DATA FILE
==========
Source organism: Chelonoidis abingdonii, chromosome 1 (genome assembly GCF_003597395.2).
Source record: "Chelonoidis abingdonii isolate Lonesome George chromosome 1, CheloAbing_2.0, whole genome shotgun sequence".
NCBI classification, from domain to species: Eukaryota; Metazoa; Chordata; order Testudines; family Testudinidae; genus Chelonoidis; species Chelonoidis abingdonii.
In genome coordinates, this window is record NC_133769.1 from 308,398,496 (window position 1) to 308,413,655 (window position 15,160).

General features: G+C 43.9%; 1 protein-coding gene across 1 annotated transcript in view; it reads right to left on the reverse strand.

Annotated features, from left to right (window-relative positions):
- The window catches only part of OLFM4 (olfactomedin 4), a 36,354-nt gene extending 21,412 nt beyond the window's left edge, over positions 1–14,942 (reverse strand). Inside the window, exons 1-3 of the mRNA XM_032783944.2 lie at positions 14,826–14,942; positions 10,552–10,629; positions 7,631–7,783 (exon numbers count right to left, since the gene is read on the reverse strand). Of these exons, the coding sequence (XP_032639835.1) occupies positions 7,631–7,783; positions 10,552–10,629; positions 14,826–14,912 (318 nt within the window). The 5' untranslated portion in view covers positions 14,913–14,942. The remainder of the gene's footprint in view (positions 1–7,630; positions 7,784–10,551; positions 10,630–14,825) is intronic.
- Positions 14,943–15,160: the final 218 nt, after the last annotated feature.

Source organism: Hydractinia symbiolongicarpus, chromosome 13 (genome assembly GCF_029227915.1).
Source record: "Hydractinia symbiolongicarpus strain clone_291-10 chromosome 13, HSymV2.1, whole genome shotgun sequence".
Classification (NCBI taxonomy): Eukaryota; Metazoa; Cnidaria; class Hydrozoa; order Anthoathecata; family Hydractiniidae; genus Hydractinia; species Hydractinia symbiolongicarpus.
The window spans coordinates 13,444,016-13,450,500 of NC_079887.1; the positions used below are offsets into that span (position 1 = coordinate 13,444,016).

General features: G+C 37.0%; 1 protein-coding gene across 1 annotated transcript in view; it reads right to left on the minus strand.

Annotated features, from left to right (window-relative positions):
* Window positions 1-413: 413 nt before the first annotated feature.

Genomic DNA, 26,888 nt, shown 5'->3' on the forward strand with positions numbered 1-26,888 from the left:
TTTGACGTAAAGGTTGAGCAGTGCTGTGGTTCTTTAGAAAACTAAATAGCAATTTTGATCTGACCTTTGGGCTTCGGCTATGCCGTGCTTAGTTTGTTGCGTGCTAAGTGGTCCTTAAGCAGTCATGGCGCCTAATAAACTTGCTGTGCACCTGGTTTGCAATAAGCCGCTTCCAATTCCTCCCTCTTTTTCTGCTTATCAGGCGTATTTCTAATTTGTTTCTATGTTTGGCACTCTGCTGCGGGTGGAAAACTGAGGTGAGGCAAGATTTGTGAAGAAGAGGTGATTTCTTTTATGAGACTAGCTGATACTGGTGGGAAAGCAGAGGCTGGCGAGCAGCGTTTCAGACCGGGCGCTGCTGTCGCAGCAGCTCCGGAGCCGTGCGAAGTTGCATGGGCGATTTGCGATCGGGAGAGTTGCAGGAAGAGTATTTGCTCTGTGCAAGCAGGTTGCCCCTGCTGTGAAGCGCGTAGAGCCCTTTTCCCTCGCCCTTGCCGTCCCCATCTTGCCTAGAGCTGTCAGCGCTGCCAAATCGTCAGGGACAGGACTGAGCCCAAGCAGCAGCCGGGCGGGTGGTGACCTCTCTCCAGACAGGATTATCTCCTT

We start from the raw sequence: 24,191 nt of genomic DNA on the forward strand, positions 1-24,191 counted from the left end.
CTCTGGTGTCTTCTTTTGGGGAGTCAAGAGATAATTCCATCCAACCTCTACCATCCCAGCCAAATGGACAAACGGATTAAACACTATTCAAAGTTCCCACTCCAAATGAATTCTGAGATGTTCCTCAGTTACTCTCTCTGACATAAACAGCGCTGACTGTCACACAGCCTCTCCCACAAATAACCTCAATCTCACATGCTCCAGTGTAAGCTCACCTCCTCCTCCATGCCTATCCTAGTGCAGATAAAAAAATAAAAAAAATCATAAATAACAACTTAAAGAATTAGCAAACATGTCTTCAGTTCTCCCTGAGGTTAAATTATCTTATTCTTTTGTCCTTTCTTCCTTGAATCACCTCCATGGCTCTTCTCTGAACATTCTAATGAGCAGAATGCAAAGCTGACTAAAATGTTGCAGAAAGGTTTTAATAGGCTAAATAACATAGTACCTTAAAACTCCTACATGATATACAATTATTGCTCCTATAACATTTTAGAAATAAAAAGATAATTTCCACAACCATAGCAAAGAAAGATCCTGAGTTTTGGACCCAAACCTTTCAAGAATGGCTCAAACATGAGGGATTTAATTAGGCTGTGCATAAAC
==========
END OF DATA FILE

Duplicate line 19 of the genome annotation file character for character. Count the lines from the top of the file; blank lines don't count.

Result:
CTCTGGTGTCTTCTTTTGGGGAGTCAAGAGATAATTCCATCCAACCTCTACCATCCCAGCCAAATGGACAAACGGATTAAACACTATTCAAAGTTCCCACTCCAAATGAATTCTGAGATGTTCCTCAGTTACTCTCTCTGACATAAACAGCGCTGACTGTCACACAGCCTCTCCCACAAATAACCTCAATCTCACATGCTCCAGTGTAAGCTCACCTCCTCCTCCATGCCTATCCTAGTGCAGATAAAAAAATAAAAAAAATCATAAATAACAACTTAAAGAATTAGCAAACATGTCTTCAGTTCTCCCTGAGGTTAAATTATCTTATTCTTTTGTCCTTTCTTCCTTGAATCACCTCCATGGCTCTTCTCTGAACATTCTAATGAGCAGAATGCAAAGCTGACTAAAATGTTGCAGAAAGGTTTTAATAGGCTAAATAACATAGTACCTTAAAACTCCTACATGATATACAATTATTGCTCCTATAACATTTTAGAAATAAAAAGATAATTTCCACAACCATAGCAAAGAAAGATCCTGAGTTTTGGACCCAAACCTTTCAAGAATGGCTCAAACATGAGGGATTTAATTAGGCTGTGCATAAAC